But this disparity is driven in part by the low threshold of weight, because in a crack case, they only need to find five grams in order to get a conviction; for a powder case, you need at least 500 grams of powder. And so, one of the real perversities of this law is that it’s encouraged prosecutors to go after making very low-level cases on a federal level and to go more after street-level people than mid-level people. So most mid-level dealers traffic in powder cocaine, not crack cocaine, but because of the disparity in the law, a person who’s moving large amounts of powder cocaine will end up with a less sentence than somebody selling small amounts of crack.
AMY GOODMAN: So the Supreme Court handed down its ruling on Monday. Then followed the US Sentencing Commission Tuesday. Explain the significance of their decision.
DEBORAH SMALL: Well, what’s also interesting about that is that ever since 1995, the Sentencing Commission has been calling for change of this law. When they first developed their sentencing guidelines, they pegged their guidelines for crack-related offenses based on the mandatory minimum 100-to-1 ratio. And, in fact, one of the things that they did was that they made their guideline range actually slightly higher than the mandatory minimum that was required.
And so, in ’95, they had recommended to Congress that they equalize the sentences and get rid of the 100-to-1 ratio and make it one-to-one. Congress rejected that and said, Come back and tell us something again. They came back in 2002 and again in this year and said, “We think that you need to change this. This is causing horrendous racial disparities. We’re not going to recommend that you equalize it, but we think something significantly lower than the current one will do. And in the meantime, we’re going to use our authority to correct the mistake that we made in ’86, when we set the guideline ranges higher than the mandatory minimums.” So they enacted a procedure which reduced crack levels by two offense levels in the federal guidelines, which meant that people now, who had been sentenced between ’86 and now, would be eligible for re-sentencing based on that two-step lowering.
AMY GOODMAN: But they have to go to court.
DEBORAH SMALL: Yes.
AMY GOODMAN: It’s not automatic.
DEBORAH SMALL: They do have to go to court, but by making it retroactive, it meant that this about 19,000 people are eligible to apply for re-sentencing. And from what I understand, the process of doing it is something that the judge can do by reviewing the documents and making an order for it. It doesn’t require a very complicated procedure.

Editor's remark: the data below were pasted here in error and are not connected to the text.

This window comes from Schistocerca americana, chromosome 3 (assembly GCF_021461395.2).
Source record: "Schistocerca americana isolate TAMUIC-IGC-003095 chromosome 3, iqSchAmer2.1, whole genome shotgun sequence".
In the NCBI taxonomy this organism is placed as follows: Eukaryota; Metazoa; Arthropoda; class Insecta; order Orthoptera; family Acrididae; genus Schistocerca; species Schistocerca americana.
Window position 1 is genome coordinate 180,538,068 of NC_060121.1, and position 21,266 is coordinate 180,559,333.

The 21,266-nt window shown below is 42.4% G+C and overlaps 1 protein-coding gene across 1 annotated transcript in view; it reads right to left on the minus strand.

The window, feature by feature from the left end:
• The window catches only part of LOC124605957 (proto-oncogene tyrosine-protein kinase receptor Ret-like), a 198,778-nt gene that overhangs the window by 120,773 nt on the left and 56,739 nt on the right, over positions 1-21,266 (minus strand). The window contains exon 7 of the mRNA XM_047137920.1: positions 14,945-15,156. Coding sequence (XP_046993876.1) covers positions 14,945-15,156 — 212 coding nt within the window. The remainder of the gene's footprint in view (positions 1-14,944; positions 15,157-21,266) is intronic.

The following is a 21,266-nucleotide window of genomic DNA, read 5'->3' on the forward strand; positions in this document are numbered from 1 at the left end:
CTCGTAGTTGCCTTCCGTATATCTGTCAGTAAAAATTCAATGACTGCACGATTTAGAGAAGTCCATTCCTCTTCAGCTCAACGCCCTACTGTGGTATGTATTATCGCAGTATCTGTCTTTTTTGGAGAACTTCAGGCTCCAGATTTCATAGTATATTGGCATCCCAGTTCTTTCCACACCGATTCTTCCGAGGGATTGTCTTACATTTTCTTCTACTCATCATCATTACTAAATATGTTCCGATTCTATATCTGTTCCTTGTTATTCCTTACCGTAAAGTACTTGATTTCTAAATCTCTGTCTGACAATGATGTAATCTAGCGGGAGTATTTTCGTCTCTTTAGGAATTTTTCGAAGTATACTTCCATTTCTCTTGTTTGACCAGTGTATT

AMY GOODMAN: Now, the Bush administration, of course, is against this.
DEBORAH SMALL: Yes.
AMY GOODMAN: And the acting Deputy Attorney General said, “Making the revised guidelines for crack cocaine retroactive will make thousands of dangerous prisoners, many of them violent gang members, eligible for immediate release.” That was Craig Morford.
DEBORAH SMALL: Well, you know, again, the fact of the matter is, is that the vast majority of people who were convicted for crack-related offenses have no histories of violence. In fact, one of the things that the Sentencing Commission found repeatedly in its reports that led it to recommend a change in the ratio is that those claims of violence related to crack were outrageously overblown, and, in fact, the incidents of violence related to crack dealing or drug use was minimally higher than that related to cocaine offenses. And so, once again, the administration is engaging in hyperbole in order to push an undefensible position, one that was clearly rejected by the US Supreme Court when it issued its opinion this week. It specifically looked at the issue of violence and said that that was not the case.
And the fact that judges can individually review the cases means that in the case that there is a defendant or someone who’s applying for re-sentencing who shouldn’t get out for whatever reason, they can make that decision on a case-by-case basis. And given that this is the same administration that complained that Scooter Libby’s, you know, twenty-month sentence was too excessive, even though it was firmly within the guideline range, it’s amazing to me that they have the audacity to make this argument.